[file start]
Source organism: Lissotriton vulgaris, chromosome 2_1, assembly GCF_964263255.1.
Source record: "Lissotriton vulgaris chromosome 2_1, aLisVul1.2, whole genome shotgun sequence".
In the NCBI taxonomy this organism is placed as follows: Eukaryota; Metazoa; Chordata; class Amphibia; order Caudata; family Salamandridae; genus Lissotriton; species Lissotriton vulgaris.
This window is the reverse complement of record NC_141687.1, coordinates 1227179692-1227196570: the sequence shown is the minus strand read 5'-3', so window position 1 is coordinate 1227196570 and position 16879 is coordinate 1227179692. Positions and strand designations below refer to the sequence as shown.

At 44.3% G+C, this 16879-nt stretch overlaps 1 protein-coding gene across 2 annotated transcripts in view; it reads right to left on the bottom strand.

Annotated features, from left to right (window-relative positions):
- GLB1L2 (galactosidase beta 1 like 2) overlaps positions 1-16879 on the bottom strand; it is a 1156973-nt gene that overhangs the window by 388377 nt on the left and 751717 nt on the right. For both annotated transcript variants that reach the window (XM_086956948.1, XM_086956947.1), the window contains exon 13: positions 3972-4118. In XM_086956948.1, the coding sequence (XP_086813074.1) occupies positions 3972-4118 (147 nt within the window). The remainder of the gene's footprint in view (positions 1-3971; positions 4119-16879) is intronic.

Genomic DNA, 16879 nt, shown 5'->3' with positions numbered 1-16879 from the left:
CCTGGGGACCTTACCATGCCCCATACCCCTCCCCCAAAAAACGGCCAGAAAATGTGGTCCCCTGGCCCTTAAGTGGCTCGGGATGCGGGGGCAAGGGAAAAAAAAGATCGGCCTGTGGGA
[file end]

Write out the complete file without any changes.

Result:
Source organism: Lissotriton vulgaris, chromosome 2_1, assembly GCF_964263255.1.
Source record: "Lissotriton vulgaris chromosome 2_1, aLisVul1.2, whole genome shotgun sequence".
In the NCBI taxonomy this organism is placed as follows: Eukaryota; Metazoa; Chordata; class Amphibia; order Caudata; family Salamandridae; genus Lissotriton; species Lissotriton vulgaris.
This window is the reverse complement of record NC_141687.1, coordinates 1227179692-1227196570: the sequence shown is the minus strand read 5'-3', so window position 1 is coordinate 1227196570 and position 16879 is coordinate 1227179692. Positions and strand designations below refer to the sequence as shown.

At 44.3% G+C, this 16879-nt stretch overlaps 1 protein-coding gene across 2 annotated transcripts in view; it reads right to left on the bottom strand.

Annotated features, from left to right (window-relative positions):
- GLB1L2 (galactosidase beta 1 like 2) overlaps positions 1-16879 on the bottom strand; it is a 1156973-nt gene that overhangs the window by 388377 nt on the left and 751717 nt on the right. For both annotated transcript variants that reach the window (XM_086956948.1, XM_086956947.1), the window contains exon 13: positions 3972-4118. In XM_086956948.1, the coding sequence (XP_086813074.1) occupies positions 3972-4118 (147 nt within the window). The remainder of the gene's footprint in view (positions 1-3971; positions 4119-16879) is intronic.

Genomic DNA, 16879 nt, shown 5'->3' with positions numbered 1-16879 from the left:
CCTGGGGACCTTACCATGCCCCATACCCCTCCCCCAAAAAACGGCCAGAAAATGTGGTCCCCTGGCCCTTAAGTGGCTCGGGATGCGGGGGCAAGGGAAAAAAAAGATCGGCCTGTGGGA